But, adds Segev, just because crypto currencies can be traded without KYC or AML processes in place, it doesn’t mean they have to be. He points to a number of companies trading cryptocurrencies in full compliance of their respective financial services authorities, including BitGold, BitPay and CoinBase.

The bigger problem, however, could be that gaming authorities lack the requisite know-how to regulate the sector. While there has been some progress in this regard in the online sector, with Malta and Gibraltar both close to announcing frameworks, the land-based sector currently lags behind.

“While this is certainly a temporary shortcoming, it would mean that early land-based adopters of distributed ledger technologies (DLTs) may run into some delays in getting their systems tested and certified,” said Segev.

Prospects in Macau

According to Henry Yu, Max Jackowski and Tanya Chan from the L&Y Law Office, the regulatory outlook for bitcoin in Macau’s land-based sector is still uncertain.

They note that in September, Macau’s Monetary Authority issued a notice reminding all banks and payment institutions not to take part in the provision of financial services in relation to cryptocurrency related businesses.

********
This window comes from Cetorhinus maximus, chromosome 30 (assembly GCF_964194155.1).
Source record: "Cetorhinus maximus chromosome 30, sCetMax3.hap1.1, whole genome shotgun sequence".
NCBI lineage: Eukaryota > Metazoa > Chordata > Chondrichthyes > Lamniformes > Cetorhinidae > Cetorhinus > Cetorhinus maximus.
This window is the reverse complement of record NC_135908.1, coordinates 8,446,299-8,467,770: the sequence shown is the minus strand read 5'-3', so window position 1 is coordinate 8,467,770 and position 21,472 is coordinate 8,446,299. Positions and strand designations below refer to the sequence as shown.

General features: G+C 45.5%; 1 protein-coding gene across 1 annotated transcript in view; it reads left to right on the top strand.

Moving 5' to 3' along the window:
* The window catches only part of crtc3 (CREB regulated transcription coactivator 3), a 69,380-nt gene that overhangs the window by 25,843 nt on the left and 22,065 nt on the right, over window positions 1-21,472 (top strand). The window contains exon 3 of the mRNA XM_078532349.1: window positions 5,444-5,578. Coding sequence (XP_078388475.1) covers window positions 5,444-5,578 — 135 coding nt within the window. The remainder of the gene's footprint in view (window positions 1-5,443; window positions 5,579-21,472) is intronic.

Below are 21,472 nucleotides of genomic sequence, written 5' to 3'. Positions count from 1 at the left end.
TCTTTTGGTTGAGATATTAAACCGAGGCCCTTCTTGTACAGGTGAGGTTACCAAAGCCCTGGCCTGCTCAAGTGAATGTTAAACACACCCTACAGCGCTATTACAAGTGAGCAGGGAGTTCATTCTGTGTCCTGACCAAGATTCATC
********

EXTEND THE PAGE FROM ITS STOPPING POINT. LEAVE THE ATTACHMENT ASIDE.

Meanwhile, Paulo Martins Chan, Director of Macau's Gaming Inspection and Coordination Bureau, was quoted by Macau Business Daily saying, “local regulations have ‘very strict proceedings’ regarding how to become a shareholder and local authorities would ‘never allow such an easy way to become a junket operator shareholder.’”

However, Yu, Jackowski and Chan said that the adoption of blockchain technology in the gaming sector not relating to cryptocurrency trading, such as improving casinos’ security, is unlikely to be affected by any legal framework.

Outside of this framework, AGB has heard unverified reports that bitcoin is already a well-established means of circumventing capital controls from the mainland into Macau.

While Macau is host to a handful of bitcoin ATMs, the greater scrutiny imposed on the cryptocurrency from both authorities in Macau and the mainland, coupled with the shutdown of exchanges in the mainland, means it is unlikely that bitcoin will become a major tool for cross-border capital transfers, said Yu, Jackowski and Chan.

Instead, Macau’s gaming industry will be better off focusing on the way blockchain and distributed ledger technology can improve the experience for all.

“We think that smart contract functionality of DLTs, Ethereum for example, would be ideally suited for regulators to be able to do a better job regulating players and operators in real time,” said Segev.

“Tokens can be tied to a particular player and operator in real time and problem gambling issues identified and stopped immediately. Operators can have their back-end systems tied to smart contract enforced operating restrictions.

“Those back-ends can continuously provide certain compliance reports. If any deviation from standards occurs, the regulator can be notified and the operator informed to change its behaviour – all in real time.”

If operators can overcome the regulatory hurdles, there is little doubt this technology has the potential to cause a major disruption in the land-based casino sector in Macau and beyond.

 

Asia Gaming Brief is a news and intelligence service providing up to date market information for worldwide executives on relevant gaming issues in Asia.